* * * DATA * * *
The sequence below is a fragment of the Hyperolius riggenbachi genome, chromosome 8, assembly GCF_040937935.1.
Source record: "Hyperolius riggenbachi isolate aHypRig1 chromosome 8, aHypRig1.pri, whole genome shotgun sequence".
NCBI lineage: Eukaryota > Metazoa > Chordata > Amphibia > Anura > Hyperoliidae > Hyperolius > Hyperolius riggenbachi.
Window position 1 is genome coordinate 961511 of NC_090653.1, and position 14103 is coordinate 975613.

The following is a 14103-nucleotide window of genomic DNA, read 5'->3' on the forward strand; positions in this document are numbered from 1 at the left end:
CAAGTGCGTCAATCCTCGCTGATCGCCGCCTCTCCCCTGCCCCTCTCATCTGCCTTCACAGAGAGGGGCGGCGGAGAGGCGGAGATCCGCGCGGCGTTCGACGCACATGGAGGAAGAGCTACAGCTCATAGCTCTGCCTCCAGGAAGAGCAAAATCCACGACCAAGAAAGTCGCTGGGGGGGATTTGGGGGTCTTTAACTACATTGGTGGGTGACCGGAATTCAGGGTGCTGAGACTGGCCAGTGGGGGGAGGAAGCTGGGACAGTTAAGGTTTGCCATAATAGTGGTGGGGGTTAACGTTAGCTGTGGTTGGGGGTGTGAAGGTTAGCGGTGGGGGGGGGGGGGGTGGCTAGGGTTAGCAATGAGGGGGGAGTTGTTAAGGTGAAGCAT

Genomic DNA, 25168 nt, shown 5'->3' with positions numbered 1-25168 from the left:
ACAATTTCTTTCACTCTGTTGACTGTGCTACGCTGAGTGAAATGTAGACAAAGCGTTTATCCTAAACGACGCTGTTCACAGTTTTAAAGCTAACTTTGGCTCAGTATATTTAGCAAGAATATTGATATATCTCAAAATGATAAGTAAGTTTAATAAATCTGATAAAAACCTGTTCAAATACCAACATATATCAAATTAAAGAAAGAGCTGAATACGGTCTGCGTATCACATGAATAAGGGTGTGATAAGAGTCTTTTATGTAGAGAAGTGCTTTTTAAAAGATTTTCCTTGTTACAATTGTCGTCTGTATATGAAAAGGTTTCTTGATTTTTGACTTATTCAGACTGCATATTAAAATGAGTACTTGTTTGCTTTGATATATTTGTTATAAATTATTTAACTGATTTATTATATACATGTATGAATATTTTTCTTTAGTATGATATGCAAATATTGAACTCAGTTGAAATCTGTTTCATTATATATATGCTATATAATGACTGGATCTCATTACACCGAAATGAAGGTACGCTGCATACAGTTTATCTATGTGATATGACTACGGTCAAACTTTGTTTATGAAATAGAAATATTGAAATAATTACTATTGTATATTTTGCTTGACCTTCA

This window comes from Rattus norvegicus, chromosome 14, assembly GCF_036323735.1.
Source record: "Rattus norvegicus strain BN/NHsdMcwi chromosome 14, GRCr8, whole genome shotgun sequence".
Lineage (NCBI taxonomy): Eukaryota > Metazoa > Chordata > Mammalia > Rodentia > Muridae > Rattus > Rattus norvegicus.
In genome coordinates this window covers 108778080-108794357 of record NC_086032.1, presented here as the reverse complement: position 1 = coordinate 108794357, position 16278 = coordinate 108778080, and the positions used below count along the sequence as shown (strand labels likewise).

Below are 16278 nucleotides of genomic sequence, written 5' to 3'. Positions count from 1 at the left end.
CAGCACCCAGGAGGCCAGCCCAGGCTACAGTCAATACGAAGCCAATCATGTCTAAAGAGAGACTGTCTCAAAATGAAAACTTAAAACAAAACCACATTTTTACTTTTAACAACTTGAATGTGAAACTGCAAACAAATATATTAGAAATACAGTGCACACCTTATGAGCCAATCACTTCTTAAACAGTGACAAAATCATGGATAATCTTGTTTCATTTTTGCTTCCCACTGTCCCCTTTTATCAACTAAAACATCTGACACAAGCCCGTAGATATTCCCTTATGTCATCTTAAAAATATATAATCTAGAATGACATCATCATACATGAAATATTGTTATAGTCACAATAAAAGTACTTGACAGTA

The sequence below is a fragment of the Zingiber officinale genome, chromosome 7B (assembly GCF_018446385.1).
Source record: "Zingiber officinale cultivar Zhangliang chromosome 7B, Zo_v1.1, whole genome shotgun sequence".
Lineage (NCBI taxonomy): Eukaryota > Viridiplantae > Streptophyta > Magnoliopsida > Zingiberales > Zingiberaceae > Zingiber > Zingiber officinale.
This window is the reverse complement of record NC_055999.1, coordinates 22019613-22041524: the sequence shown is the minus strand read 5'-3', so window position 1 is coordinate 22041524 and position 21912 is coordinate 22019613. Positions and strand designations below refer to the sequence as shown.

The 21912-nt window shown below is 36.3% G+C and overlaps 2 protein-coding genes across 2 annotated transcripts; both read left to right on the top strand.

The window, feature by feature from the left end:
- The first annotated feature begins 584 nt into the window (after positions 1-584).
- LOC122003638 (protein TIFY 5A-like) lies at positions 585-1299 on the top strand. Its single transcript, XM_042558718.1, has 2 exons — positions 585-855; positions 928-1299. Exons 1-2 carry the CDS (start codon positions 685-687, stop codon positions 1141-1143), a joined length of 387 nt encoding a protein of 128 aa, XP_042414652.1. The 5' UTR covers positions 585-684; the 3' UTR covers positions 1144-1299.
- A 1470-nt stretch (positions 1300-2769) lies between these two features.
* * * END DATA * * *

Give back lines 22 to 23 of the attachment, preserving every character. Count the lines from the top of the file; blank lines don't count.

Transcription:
- LOC122003638 (protein TIFY 5A-like) lies at positions 585-1299 on the top strand. Its single transcript, XM_042558718.1, has 2 exons — positions 585-855; positions 928-1299. Exons 1-2 carry the CDS (start codon positions 685-687, stop codon positions 1141-1143), a joined length of 387 nt encoding a protein of 128 aa, XP_042414652.1. The 5' UTR covers positions 585-684; the 3' UTR covers positions 1144-1299.
- A 1470-nt stretch (positions 1300-2769) lies between these two features.